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'Zombie' virus attacks more than 1 million cell phones in China

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STORY HIGHLIGHTS
  • The "Zombie" virus is transmitted from cell phone to cell phone
  • The virus binds with a security ap, which transmits SIM card data to a central server
  • Hackers at other end send back virus-ridden links for games and software, CCTV says
  • Nearly 1 million phones in China were infected in the first week of September, official says
RELATED TOPICS
  • China
  • Technology

(CNN) -- More than 1 million cell phones in China have been struck by the "Zombie" virus, according to Chinese state media, CCTV and Xinhua.

It's called the "Zombie" virus because it transmits from phone to phone, just as in the movies, zombie bites turn people into the living dead.

The virus binds with a security application, which then transmits the user's SIM card details to a central server controlled by a small group of hackers. The hackers then will send messages or make phone calls that contain virus-ridden links for games and software, said CCTV.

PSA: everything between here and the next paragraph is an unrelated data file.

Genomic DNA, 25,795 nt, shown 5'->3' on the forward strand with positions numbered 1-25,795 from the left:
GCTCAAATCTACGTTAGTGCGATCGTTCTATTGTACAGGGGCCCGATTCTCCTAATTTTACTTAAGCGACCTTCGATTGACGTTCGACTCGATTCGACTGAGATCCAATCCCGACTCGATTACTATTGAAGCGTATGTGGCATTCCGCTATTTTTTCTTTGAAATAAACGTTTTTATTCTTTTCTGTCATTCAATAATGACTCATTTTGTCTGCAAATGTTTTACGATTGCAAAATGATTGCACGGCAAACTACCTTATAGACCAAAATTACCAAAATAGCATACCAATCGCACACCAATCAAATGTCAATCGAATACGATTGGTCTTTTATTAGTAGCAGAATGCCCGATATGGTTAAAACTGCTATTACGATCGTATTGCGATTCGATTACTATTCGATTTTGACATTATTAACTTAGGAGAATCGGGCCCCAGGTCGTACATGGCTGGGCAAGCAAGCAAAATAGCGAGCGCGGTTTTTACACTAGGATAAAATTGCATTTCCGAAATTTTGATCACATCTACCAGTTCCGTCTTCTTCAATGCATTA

Receivers who follow the link will find their phones infected, too, while at the same time providing a "click through" for the link itself, which typically translates into a payment for a party publicizing the links. CCTV said that the blame is likely to lay with intermediary distributors instead of the actual game or software developers that show up in the ads.

Zhou Yonglin, an official with the National Computer Network Emergency Coordination Center, told CCTV that "in the first week of September, nearly 1 million cell phones in the country were infected with the virus."

And although telecom providers are said to have taken steps to reduce the number of infected messages, Zou Shihong, a telecom expert at the Beijing University of Posts and Telecommunications, told CCTV that an updated virus might start sending fewer messages, making it harder for cell users to notice any suspicious activity.

Chendu Qimiao, the company behind the original infected security application, told CCTV that is has nothing to do with the virus, adding that it's difficult for users to tell which applications are infected and which are safe.

[TECH: NEWSPULSE]

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